Whilst 41% of children said that going online was 'mostly positive' we could ask, what kind of online experience are the rest (59%) having? Our advice to parents is to have ongoing conversations with your children about their online lives, and to regularly monitor what they’re seeing and doing online. We need a shift in mindset on how we approach the challenges of parenting online, which is why we’re launching this campaign today."
National Parents Council CEO, Áine Lynch said:
"#SameRulesApply campaign hopes to make parents stop and think about how they parent their children in the digital world. We also hope that parents see that by looking for parallels and comparisons between the online world and the offline world that they already have rules in place and parenting skills that they can apply. Parenting in this digital age can feel overwhelming and sometimes scary. However, parents should reassure themselves that by working on having a good open relationship with their children and by ensuring that they listen to their children when they talk about the big things and the small things, they are doing the most important thing to keep their children safe."
Dr. Colman Noctor, Child & Adolescent Psychoanalytical Psychotherapist added:
"The irony of today's world is that our physical communities have never been smaller and our virtual communities have never been bigger. We feel anxious about our 13 year olds using public transport but we feel ok about giving them an unregulated portal to the outside world. We need to pay more attention to our children’s online world and teach them how to navigate the online world safely."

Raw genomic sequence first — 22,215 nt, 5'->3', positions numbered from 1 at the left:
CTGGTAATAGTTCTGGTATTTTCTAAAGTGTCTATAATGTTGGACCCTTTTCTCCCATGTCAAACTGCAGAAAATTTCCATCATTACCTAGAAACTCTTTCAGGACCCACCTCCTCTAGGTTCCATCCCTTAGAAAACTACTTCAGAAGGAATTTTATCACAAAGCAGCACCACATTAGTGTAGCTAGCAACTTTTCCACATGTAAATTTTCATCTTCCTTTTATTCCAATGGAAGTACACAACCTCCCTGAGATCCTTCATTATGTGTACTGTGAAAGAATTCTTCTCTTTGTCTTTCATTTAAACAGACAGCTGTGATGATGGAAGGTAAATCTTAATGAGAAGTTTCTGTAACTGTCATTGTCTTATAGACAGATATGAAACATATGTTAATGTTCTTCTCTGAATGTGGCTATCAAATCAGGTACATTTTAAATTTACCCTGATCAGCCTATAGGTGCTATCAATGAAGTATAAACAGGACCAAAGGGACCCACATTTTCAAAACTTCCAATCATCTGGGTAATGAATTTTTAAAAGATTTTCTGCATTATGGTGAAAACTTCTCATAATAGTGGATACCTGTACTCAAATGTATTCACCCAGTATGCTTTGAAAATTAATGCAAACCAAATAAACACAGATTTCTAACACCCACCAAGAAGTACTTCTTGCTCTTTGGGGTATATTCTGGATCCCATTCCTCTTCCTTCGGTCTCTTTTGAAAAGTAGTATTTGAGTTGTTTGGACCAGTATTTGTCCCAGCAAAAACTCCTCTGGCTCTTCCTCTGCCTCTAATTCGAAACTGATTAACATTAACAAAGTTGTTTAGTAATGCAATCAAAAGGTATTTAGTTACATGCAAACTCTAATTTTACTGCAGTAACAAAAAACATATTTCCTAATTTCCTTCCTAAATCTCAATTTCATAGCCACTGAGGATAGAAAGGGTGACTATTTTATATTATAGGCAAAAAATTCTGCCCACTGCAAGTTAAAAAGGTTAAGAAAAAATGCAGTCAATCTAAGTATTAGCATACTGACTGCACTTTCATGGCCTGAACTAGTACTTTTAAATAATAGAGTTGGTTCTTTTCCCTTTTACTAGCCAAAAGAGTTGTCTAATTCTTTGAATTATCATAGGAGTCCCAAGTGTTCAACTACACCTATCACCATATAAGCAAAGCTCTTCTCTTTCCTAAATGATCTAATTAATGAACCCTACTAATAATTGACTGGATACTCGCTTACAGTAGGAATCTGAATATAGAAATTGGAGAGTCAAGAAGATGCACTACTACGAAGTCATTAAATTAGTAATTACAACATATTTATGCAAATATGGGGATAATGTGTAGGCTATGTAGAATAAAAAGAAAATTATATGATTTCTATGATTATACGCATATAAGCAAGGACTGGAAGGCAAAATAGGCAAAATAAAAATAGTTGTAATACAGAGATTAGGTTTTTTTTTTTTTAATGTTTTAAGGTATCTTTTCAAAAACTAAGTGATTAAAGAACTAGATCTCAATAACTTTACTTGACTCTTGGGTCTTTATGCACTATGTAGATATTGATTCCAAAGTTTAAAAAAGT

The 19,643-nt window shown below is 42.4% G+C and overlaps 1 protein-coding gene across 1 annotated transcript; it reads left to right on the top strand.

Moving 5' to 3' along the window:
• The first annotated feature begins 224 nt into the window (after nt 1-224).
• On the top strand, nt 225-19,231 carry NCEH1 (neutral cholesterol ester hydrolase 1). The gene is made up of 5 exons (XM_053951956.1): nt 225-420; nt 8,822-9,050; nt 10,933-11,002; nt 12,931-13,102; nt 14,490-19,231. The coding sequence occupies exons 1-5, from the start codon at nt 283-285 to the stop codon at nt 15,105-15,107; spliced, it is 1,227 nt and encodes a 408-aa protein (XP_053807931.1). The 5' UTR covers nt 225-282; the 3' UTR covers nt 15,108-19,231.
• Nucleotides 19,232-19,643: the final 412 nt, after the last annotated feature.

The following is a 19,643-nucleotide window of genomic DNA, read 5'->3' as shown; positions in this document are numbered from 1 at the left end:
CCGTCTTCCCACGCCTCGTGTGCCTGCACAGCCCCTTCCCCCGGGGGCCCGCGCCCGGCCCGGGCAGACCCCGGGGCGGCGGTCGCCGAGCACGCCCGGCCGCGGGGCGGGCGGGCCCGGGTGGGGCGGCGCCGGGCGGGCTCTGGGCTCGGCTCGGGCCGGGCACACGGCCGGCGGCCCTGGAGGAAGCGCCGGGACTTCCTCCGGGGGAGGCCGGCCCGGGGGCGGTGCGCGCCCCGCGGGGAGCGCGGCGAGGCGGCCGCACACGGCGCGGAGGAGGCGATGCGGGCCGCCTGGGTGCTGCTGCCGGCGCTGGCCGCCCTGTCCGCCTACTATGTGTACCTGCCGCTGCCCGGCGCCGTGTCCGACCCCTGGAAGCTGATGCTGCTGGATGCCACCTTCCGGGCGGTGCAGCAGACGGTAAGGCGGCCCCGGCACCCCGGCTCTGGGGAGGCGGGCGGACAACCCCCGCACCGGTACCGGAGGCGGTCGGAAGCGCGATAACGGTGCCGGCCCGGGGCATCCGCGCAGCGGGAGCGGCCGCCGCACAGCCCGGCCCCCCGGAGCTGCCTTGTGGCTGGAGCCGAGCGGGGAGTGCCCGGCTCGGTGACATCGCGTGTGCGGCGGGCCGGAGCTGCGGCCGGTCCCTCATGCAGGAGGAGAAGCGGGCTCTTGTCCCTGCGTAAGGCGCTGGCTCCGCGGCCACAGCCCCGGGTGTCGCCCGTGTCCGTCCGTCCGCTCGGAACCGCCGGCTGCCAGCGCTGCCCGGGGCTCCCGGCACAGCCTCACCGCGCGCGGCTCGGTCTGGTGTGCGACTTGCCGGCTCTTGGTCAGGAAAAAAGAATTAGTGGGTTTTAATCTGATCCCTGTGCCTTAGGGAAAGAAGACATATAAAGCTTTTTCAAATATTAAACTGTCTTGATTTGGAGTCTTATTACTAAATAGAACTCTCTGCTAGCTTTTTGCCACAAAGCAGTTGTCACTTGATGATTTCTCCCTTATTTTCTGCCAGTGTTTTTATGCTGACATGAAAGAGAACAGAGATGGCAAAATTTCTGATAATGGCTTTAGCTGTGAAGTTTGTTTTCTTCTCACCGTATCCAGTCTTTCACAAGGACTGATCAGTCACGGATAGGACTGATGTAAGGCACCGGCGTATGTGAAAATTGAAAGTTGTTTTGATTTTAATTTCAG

CyberSafeKids is asking for a fundamental societal change to support children online. The burden of responsibility to support children shouldn't fall on parents alone. We need a much stronger focus on education so that the conversation around risks and opportunities online continues from the home and is supported in school. We also insist that online services – gaming and social media platforms – take their responsibilities regarding child users far more seriously, and we want legal frameworks that mandate this.
In addition to the short film, the #SameRulesApply campaign comprises of;
'Digital Parenting: Keeping your Kids Safe Online': an interactive Digital Parenting guide to help parents provide the support and care their children need to navigate the online world safely (in association with the Irish Examiner).
Digital Parenting Event (online): 1pm, Tuesday 28th February, 2023 Alex Cooney, CEO, CyberSafeKids, Áine Lynch, CEO, National Parents Council and Dr. Colman Noctor, Child & Adolescent Psychotherapist will join Irene Feighan, Feelgood Editor, Irish Examiner to discuss the challenges, opportunities and risks facing parenting in the Digital Age, with an introduction from Jacky Fox, Accenture’s Managing Director, Security CTO.